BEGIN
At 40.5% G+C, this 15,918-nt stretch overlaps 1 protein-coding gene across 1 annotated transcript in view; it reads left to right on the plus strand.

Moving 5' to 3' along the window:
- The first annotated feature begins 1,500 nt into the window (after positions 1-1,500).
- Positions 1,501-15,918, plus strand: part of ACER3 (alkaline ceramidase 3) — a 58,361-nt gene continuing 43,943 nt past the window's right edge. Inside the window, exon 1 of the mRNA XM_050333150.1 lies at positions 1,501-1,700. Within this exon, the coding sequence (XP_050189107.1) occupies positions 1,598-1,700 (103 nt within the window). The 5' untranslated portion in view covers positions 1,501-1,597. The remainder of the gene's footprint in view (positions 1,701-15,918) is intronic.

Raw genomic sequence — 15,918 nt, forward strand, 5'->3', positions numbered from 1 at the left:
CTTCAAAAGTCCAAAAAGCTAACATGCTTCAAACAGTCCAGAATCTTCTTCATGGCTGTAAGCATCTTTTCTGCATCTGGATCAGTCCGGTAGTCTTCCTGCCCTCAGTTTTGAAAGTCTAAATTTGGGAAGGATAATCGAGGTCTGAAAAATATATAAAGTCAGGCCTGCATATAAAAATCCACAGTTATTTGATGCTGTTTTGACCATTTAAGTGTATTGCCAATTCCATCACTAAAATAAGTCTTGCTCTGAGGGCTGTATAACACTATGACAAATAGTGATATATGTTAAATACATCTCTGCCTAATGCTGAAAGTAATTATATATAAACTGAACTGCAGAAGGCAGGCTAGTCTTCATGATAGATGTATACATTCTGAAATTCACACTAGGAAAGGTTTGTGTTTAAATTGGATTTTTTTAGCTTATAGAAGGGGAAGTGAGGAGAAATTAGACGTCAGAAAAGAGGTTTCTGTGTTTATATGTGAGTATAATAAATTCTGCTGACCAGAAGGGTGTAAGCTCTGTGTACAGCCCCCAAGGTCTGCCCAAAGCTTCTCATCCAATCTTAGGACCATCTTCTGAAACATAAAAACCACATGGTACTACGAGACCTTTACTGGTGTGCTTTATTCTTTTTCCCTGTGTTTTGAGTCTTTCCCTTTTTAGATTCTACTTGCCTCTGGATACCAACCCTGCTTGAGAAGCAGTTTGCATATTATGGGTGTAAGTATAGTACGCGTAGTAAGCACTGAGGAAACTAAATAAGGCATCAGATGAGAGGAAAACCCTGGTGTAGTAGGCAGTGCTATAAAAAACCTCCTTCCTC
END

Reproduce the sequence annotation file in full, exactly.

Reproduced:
At 40.5% G+C, this 15,918-nt stretch overlaps 1 protein-coding gene across 1 annotated transcript in view; it reads left to right on the plus strand.

Moving 5' to 3' along the window:
- The first annotated feature begins 1,500 nt into the window (after positions 1-1,500).
- Positions 1,501-15,918, plus strand: part of ACER3 (alkaline ceramidase 3) — a 58,361-nt gene continuing 43,943 nt past the window's right edge. Inside the window, exon 1 of the mRNA XM_050333150.1 lies at positions 1,501-1,700. Within this exon, the coding sequence (XP_050189107.1) occupies positions 1,598-1,700 (103 nt within the window). The 5' untranslated portion in view covers positions 1,501-1,597. The remainder of the gene's footprint in view (positions 1,701-15,918) is intronic.

Raw genomic sequence — 15,918 nt, forward strand, 5'->3', positions numbered from 1 at the left:
CTTCAAAAGTCCAAAAAGCTAACATGCTTCAAACAGTCCAGAATCTTCTTCATGGCTGTAAGCATCTTTTCTGCATCTGGATCAGTCCGGTAGTCTTCCTGCCCTCAGTTTTGAAAGTCTAAATTTGGGAAGGATAATCGAGGTCTGAAAAATATATAAAGTCAGGCCTGCATATAAAAATCCACAGTTATTTGATGCTGTTTTGACCATTTAAGTGTATTGCCAATTCCATCACTAAAATAAGTCTTGCTCTGAGGGCTGTATAACACTATGACAAATAGTGATATATGTTAAATACATCTCTGCCTAATGCTGAAAGTAATTATATATAAACTGAACTGCAGAAGGCAGGCTAGTCTTCATGATAGATGTATACATTCTGAAATTCACACTAGGAAAGGTTTGTGTTTAAATTGGATTTTTTTAGCTTATAGAAGGGGAAGTGAGGAGAAATTAGACGTCAGAAAAGAGGTTTCTGTGTTTATATGTGAGTATAATAAATTCTGCTGACCAGAAGGGTGTAAGCTCTGTGTACAGCCCCCAAGGTCTGCCCAAAGCTTCTCATCCAATCTTAGGACCATCTTCTGAAACATAAAAACCACATGGTACTACGAGACCTTTACTGGTGTGCTTTATTCTTTTTCCCTGTGTTTTGAGTCTTTCCCTTTTTAGATTCTACTTGCCTCTGGATACCAACCCTGCTTGAGAAGCAGTTTGCATATTATGGGTGTAAGTATAGTACGCGTAGTAAGCACTGAGGAAACTAAATAAGGCATCAGATGAGAGGAAAACCCTGGTGTAGTAGGCAGTGCTATAAAAAACCTCCTTCCTC